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Study: Political rage on social media is in fact making people more cynical

In this photo illustration, the logos of social media applications, Instagram, WhatsApp, Messenger, WeChat, Signal, Telegram, TikTok, Twitter and Facebook are displayed on the screen of an iPhone on April 26, 2022 in Paris, France. (Photo illustration by Chesnot/Getty Images)

INDIANAPOLIS (WISH) — Political anger and cynicism are rising in the United States and in many democracies worldwide, and both are associated with exposure to political attacks on social media, according to a study by the University of Michigan.

“It’s important to understand how feelings of cynicism emerge because we’re seeing many democratic governments facing crises of legitimacy,” said Ariel Hasell, assistant professor of communication and media. “Our findings provide some of the first evidence of how exposure to political attacks on social media might relate to political cynicism in the context of a U.S. presidential election.”

Hasell and colleagues investigated whether exposure to political attacks on social media is associated with political cynicism, and if so, whether emotions like anger and anxiety play a role in this process. They found that people who were exposed to more political attacks on social media were more politically cynical, and that perceived exposure to these attacks was associated with more anger about the state of the U.S., which was subsequently related to greater levels of political cynicism.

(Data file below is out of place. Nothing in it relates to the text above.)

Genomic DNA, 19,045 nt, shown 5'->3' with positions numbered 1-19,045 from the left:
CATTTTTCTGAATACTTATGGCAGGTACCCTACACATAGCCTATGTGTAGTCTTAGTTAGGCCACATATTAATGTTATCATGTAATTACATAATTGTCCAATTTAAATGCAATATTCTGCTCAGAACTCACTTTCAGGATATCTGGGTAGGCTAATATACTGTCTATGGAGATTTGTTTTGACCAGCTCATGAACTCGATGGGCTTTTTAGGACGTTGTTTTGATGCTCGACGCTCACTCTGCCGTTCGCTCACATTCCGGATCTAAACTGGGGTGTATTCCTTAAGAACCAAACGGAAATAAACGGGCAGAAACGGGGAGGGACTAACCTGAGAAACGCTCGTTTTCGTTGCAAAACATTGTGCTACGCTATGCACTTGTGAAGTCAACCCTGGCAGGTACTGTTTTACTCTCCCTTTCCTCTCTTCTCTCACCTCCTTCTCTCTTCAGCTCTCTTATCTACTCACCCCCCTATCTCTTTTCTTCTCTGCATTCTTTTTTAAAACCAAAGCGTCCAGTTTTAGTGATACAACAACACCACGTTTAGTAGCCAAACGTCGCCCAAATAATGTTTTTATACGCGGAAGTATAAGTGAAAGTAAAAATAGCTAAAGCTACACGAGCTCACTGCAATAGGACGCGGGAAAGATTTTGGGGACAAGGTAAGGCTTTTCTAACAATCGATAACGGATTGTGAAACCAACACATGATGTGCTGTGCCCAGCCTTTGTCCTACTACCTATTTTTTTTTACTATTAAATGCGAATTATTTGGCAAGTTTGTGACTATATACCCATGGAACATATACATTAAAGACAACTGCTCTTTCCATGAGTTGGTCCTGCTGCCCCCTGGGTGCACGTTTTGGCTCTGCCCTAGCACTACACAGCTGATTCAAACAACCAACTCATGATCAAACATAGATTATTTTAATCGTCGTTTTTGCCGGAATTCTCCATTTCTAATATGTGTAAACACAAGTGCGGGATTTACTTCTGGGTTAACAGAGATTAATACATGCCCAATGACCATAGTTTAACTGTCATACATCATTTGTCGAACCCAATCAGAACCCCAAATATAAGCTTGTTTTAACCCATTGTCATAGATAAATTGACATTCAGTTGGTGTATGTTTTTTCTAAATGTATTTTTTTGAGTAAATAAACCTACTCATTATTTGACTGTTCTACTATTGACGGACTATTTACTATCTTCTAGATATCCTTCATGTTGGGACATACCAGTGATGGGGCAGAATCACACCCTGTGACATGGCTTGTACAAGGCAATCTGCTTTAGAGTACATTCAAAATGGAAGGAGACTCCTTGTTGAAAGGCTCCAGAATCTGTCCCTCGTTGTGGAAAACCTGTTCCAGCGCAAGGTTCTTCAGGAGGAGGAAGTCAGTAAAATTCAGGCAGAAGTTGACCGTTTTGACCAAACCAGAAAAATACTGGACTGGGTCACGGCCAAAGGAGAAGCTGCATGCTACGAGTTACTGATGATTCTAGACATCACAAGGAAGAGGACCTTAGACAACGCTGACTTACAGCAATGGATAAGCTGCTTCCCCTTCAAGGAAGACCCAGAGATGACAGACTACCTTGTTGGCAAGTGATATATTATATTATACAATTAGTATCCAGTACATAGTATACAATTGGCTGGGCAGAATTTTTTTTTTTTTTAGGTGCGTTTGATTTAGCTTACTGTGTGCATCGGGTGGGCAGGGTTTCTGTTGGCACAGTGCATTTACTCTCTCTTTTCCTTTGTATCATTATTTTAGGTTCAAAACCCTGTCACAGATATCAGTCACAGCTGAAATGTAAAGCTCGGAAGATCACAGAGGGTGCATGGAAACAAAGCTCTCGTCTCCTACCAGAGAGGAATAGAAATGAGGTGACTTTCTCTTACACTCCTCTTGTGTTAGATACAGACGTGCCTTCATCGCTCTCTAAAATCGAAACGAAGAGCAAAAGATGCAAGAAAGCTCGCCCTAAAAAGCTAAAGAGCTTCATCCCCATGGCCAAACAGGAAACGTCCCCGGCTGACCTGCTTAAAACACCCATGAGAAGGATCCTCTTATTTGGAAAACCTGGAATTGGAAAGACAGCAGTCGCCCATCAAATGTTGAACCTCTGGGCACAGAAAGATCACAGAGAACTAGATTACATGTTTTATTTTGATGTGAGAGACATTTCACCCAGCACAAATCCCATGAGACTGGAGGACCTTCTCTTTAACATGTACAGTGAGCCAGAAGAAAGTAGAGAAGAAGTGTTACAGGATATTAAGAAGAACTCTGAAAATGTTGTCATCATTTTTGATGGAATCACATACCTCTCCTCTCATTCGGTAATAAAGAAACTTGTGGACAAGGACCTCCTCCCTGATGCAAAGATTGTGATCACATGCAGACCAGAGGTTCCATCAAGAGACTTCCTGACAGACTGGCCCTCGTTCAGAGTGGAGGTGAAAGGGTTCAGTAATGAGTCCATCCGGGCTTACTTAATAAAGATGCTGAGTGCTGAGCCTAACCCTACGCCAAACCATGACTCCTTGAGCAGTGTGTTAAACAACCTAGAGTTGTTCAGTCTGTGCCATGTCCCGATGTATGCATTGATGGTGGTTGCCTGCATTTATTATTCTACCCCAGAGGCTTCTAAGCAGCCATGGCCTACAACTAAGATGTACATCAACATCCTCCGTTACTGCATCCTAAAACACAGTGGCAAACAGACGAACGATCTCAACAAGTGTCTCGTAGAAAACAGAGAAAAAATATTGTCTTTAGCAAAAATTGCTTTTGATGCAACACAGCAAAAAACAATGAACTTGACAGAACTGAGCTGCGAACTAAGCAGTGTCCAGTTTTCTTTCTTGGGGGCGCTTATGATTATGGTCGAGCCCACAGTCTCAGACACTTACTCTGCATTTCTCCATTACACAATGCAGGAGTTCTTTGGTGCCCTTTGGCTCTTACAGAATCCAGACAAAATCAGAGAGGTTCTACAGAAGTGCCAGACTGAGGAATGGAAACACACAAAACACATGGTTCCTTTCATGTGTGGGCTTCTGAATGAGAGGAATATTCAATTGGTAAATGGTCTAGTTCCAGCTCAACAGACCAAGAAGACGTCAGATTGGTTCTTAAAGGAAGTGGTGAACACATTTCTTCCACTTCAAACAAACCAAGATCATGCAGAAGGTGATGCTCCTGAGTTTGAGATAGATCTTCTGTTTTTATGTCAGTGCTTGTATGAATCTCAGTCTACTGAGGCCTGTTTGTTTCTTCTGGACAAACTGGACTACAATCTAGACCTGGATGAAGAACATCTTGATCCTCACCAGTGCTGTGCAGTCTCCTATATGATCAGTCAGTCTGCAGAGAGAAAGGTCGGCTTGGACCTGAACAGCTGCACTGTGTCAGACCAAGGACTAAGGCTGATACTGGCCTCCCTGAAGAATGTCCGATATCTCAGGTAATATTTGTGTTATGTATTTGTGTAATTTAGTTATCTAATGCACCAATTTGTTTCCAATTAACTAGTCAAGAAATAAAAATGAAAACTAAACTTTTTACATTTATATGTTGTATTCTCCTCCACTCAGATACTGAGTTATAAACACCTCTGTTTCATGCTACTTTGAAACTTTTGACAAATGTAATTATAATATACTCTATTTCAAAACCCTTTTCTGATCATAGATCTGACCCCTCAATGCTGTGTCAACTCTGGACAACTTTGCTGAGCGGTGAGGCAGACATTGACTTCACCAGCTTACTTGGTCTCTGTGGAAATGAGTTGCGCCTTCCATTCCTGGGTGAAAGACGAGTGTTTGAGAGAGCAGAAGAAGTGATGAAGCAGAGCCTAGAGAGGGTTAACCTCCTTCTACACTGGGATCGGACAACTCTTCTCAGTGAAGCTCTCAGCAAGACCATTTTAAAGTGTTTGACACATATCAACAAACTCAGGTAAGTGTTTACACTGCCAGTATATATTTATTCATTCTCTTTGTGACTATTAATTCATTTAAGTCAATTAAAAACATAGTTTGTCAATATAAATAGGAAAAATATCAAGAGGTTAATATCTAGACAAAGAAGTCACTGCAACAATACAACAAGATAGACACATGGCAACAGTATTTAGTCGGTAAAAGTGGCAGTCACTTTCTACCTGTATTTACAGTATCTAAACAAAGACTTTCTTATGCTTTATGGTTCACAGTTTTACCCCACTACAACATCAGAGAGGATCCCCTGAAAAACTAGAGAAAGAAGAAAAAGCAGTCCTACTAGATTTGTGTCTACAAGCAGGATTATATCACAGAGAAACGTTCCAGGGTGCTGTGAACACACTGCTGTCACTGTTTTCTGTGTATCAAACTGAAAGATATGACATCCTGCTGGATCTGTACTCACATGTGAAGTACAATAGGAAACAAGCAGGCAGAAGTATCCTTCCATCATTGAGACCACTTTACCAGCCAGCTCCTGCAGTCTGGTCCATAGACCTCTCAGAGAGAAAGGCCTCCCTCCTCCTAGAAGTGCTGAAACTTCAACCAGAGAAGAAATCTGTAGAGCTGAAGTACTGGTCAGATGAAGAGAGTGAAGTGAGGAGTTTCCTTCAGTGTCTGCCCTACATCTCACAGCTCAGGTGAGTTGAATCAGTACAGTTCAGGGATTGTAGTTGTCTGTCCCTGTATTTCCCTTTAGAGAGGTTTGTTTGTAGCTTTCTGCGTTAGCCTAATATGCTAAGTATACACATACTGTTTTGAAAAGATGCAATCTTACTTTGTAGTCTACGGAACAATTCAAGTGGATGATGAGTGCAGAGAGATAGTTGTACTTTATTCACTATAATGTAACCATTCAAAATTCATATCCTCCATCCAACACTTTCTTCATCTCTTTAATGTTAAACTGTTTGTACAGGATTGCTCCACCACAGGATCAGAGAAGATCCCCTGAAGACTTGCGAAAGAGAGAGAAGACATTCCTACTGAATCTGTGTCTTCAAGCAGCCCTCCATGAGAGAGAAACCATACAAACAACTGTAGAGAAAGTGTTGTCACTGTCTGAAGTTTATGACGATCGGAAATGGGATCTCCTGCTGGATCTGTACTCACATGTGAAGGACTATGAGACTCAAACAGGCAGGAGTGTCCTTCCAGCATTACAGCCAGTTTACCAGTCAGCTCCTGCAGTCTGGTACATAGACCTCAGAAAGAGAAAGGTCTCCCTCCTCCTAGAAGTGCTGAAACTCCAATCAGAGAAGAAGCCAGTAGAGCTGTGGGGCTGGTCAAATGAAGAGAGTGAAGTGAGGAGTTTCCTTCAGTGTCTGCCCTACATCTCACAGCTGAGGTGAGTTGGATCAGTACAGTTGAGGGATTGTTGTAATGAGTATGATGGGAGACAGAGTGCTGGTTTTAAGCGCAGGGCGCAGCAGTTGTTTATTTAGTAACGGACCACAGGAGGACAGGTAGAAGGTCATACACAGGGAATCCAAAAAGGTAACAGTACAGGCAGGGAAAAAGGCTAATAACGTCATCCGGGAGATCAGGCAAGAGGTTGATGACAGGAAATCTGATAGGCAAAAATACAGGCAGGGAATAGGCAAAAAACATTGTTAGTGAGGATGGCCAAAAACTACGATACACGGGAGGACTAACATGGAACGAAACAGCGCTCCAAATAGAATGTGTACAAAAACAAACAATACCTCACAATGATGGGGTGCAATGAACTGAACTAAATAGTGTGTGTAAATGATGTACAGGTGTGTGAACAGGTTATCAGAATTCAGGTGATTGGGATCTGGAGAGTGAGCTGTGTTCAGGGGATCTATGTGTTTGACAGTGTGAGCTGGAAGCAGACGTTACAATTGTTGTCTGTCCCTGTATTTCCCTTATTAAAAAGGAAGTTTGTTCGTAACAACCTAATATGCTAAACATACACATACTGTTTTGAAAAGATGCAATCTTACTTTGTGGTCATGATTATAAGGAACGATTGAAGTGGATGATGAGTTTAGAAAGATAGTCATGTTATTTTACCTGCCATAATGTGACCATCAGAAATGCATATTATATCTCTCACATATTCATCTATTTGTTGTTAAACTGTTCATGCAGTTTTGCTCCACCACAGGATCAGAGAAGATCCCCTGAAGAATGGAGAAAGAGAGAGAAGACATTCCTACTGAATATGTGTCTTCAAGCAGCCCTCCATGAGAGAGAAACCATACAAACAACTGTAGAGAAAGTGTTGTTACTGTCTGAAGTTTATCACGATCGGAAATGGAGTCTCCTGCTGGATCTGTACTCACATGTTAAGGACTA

“Cynicism can be a rational response to actual corruption and breaches of trust by those in power,” said co-author Audrey Halversen, a doctoral student in the department of communication and media. “But it is a matter of concern among scholars of democracy because of its potential to delegitimize democratic processes, reinforce negative attitudes, distort people’s interpretations of political information, and cause some citizens to withdraw from politics.”

Making matters worse, Hassell expects to see political hostility surge online this summer and fall as the presidential election approaches.

“If your main source of news is social media, you are more likely to perceive politics as hostile and angry,” Hasell said. “And beyond the feelings that political attacks provoke, it matters how people perceive and read the temperature of ‘public emotions’ because this can impact assessments about the country’s well-being and its ability to solve problems and accomplish goals.”

The study found evidence that exposure to political attacks on social media contributes to anxiety, anger and political cynicism, but that anger is the emotion that relates to cynicism.